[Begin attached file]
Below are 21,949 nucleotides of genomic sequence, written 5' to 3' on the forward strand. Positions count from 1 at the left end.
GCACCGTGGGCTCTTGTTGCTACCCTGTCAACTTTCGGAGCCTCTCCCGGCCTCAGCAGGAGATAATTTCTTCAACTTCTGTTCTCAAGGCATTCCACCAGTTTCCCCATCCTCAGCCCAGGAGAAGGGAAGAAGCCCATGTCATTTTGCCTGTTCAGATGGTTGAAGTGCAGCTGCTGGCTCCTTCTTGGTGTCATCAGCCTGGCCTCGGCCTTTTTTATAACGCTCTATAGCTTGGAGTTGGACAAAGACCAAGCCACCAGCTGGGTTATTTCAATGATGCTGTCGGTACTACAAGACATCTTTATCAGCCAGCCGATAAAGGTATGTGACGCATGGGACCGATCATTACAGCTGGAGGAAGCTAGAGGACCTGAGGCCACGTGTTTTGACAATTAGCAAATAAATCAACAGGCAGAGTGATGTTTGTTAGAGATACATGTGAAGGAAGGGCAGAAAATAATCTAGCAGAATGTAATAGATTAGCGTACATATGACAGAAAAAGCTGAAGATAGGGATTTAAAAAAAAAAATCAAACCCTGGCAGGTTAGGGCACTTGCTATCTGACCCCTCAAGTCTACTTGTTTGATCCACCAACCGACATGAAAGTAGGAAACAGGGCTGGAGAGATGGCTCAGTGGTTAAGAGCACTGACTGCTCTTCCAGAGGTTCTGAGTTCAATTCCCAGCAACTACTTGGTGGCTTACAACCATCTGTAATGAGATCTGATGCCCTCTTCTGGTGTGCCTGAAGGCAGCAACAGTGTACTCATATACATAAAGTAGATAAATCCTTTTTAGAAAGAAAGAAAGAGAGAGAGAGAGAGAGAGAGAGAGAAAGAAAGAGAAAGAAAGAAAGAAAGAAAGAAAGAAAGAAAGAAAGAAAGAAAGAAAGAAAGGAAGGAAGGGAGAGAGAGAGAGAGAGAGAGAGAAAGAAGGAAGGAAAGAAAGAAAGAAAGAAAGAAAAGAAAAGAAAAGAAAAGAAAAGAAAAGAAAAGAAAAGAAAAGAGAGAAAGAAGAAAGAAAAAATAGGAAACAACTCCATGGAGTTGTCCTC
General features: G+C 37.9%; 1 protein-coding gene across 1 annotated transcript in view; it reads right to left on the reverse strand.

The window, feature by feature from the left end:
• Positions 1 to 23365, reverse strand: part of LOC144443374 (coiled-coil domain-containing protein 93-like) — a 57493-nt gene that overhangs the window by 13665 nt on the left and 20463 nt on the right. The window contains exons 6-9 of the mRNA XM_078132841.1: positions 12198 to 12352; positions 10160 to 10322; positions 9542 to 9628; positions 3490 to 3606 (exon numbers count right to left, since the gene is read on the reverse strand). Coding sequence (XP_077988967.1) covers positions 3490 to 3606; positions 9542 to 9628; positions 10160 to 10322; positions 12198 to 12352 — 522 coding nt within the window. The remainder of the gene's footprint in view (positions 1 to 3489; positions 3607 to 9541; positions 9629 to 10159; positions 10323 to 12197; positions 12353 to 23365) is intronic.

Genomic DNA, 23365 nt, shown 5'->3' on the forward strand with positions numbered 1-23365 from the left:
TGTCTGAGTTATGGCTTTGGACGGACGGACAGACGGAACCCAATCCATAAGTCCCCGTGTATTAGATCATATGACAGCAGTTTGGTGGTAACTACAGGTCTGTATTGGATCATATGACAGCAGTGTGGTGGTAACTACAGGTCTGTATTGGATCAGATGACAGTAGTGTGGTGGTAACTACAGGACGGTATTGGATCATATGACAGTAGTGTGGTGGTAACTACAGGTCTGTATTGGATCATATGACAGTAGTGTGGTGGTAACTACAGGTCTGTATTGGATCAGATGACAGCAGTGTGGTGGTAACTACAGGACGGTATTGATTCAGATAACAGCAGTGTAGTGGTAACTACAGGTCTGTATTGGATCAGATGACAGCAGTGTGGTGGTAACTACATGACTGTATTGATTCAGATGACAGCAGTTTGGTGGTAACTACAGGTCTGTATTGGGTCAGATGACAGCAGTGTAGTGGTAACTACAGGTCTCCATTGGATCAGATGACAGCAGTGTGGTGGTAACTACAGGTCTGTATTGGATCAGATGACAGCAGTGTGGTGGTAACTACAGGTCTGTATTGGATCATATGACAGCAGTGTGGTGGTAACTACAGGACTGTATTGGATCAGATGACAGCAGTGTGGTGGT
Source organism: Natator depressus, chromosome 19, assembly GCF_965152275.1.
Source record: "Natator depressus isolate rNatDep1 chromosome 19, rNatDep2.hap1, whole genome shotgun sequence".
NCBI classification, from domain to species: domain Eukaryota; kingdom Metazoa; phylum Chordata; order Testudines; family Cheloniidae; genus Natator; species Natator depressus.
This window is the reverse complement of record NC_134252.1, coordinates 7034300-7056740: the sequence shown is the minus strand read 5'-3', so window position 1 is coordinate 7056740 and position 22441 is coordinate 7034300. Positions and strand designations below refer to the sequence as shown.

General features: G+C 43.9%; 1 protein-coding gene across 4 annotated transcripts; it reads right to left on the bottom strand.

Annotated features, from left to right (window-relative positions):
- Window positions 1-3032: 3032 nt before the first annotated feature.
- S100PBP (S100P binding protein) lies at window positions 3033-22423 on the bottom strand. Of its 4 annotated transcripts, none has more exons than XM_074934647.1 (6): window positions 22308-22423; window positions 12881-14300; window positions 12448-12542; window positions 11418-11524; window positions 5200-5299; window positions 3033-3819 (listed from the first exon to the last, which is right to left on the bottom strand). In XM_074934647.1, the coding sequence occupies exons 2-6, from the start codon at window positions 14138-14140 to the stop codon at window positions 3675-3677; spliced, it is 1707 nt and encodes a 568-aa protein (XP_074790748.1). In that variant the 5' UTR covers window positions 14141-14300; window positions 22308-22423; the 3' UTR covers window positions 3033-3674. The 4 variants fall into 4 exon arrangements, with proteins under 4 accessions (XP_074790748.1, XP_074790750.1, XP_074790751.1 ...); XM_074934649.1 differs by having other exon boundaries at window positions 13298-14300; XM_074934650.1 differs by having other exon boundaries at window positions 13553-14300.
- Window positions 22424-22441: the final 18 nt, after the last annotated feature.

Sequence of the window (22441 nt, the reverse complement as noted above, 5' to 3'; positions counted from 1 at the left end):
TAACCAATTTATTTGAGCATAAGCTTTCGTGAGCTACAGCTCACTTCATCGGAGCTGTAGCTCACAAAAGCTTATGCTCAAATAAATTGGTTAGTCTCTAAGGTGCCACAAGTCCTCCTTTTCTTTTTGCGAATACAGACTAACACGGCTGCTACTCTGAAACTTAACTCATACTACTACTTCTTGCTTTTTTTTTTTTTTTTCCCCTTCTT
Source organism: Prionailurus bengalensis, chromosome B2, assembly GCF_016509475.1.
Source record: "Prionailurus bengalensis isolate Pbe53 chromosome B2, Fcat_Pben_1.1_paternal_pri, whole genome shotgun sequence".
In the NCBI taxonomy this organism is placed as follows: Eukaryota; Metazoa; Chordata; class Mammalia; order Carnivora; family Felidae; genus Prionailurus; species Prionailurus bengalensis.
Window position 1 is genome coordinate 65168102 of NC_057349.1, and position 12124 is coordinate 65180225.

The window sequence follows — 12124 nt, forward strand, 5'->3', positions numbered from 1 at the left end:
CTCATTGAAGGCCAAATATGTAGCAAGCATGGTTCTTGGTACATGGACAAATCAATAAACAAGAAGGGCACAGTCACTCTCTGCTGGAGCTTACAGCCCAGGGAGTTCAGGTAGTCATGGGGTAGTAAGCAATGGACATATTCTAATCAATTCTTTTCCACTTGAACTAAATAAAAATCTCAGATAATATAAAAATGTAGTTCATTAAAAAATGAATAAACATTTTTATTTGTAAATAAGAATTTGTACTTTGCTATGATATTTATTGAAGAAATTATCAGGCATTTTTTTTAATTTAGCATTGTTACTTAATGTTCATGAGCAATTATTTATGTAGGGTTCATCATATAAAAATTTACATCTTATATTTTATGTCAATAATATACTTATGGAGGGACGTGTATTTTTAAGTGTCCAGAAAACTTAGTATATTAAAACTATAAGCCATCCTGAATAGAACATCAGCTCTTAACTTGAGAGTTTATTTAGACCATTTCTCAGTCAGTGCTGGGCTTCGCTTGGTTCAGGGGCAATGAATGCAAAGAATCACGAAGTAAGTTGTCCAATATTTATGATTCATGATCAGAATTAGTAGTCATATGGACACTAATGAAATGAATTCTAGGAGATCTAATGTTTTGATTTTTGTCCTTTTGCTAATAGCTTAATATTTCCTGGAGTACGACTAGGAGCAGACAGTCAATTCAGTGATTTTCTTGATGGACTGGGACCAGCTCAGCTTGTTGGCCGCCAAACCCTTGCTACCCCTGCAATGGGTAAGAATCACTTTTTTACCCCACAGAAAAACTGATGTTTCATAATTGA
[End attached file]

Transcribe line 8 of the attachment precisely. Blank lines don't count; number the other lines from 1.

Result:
Source organism: Natator depressus, chromosome 19, assembly GCF_965152275.1.